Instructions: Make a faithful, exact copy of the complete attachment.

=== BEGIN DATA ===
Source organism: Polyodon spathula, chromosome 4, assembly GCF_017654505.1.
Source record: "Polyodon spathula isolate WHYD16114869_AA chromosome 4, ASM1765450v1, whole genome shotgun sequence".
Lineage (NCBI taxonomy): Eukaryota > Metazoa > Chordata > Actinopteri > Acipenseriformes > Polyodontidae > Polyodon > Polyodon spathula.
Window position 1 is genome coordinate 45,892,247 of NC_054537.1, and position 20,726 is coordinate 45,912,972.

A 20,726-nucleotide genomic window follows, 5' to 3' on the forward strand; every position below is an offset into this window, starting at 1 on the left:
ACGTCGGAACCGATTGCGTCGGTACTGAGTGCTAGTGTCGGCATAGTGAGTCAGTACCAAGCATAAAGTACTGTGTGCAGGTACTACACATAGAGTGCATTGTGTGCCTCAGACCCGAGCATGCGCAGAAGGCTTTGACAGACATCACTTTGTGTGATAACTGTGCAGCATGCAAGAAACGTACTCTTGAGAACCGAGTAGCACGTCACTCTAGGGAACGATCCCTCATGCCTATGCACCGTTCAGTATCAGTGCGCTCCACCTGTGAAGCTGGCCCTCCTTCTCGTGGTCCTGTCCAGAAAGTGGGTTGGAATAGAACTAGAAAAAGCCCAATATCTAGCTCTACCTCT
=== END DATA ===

Source organism: Polyodon spathula, chromosome 4, assembly GCF_017654505.1.
Source record: "Polyodon spathula isolate WHYD16114869_AA chromosome 4, ASM1765450v1, whole genome shotgun sequence".
Lineage (NCBI taxonomy): Eukaryota > Metazoa > Chordata > Actinopteri > Acipenseriformes > Polyodontidae > Polyodon > Polyodon spathula.
Window position 1 is genome coordinate 45,892,247 of NC_054537.1, and position 20,726 is coordinate 45,912,972.

A 20,726-nucleotide genomic window follows, 5' to 3' on the forward strand; every position below is an offset into this window, starting at 1 on the left:
ACGTCGGAACCGATTGCGTCGGTACTGAGTGCTAGTGTCGGCATAGTGAGTCAGTACCAAGCATAAAGTACTGTGTGCAGGTACTACACATAGAGTGCATTGTGTGCCTCAGACCCGAGCATGCGCAGAAGGCTTTGACAGACATCACTTTGTGTGATAACTGTGCAGCATGCAAGAAACGTACTCTTGAGAACCGAGTAGCACGTCACTCTAGGGAACGATCCCTCATGCCTATGCACCGTTCAGTATCAGTGCGCTCCACCTGTGAAGCTGGCCCTCCTTCTCGTGGTCCTGTCCAGAAAGTGGGTTGGAATAGAACTAGAAAAAGCCCAATATCTAGCTCTACCTCT